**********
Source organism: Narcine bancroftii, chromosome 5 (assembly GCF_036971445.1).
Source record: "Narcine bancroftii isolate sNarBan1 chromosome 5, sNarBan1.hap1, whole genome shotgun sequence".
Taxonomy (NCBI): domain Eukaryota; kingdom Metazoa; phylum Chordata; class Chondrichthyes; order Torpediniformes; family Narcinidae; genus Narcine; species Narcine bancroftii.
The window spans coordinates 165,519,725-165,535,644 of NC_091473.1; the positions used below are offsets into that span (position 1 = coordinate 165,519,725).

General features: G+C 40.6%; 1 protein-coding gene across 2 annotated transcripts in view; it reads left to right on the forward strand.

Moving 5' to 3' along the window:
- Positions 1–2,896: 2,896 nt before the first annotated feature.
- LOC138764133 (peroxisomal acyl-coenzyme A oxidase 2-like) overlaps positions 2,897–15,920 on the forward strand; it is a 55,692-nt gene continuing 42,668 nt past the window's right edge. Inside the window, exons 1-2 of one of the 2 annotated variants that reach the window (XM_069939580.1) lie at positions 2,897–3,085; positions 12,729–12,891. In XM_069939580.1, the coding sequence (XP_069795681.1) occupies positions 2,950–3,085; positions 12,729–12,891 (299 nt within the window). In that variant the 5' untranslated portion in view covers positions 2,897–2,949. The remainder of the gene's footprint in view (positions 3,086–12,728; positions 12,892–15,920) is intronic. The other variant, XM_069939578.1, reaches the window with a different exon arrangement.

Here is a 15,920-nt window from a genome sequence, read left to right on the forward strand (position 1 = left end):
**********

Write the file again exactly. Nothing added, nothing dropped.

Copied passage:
Source organism: Narcine bancroftii, chromosome 5 (assembly GCF_036971445.1).
Source record: "Narcine bancroftii isolate sNarBan1 chromosome 5, sNarBan1.hap1, whole genome shotgun sequence".
Taxonomy (NCBI): domain Eukaryota; kingdom Metazoa; phylum Chordata; class Chondrichthyes; order Torpediniformes; family Narcinidae; genus Narcine; species Narcine bancroftii.
The window spans coordinates 165,519,725-165,535,644 of NC_091473.1; the positions used below are offsets into that span (position 1 = coordinate 165,519,725).

General features: G+C 40.6%; 1 protein-coding gene across 2 annotated transcripts in view; it reads left to right on the forward strand.

Moving 5' to 3' along the window:
- Positions 1–2,896: 2,896 nt before the first annotated feature.
- LOC138764133 (peroxisomal acyl-coenzyme A oxidase 2-like) overlaps positions 2,897–15,920 on the forward strand; it is a 55,692-nt gene continuing 42,668 nt past the window's right edge. Inside the window, exons 1-2 of one of the 2 annotated variants that reach the window (XM_069939580.1) lie at positions 2,897–3,085; positions 12,729–12,891. In XM_069939580.1, the coding sequence (XP_069795681.1) occupies positions 2,950–3,085; positions 12,729–12,891 (299 nt within the window). In that variant the 5' untranslated portion in view covers positions 2,897–2,949. The remainder of the gene's footprint in view (positions 3,086–12,728; positions 12,892–15,920) is intronic. The other variant, XM_069939578.1, reaches the window with a different exon arrangement.

Here is a 15,920-nt window from a genome sequence, read left to right on the forward strand (position 1 = left end):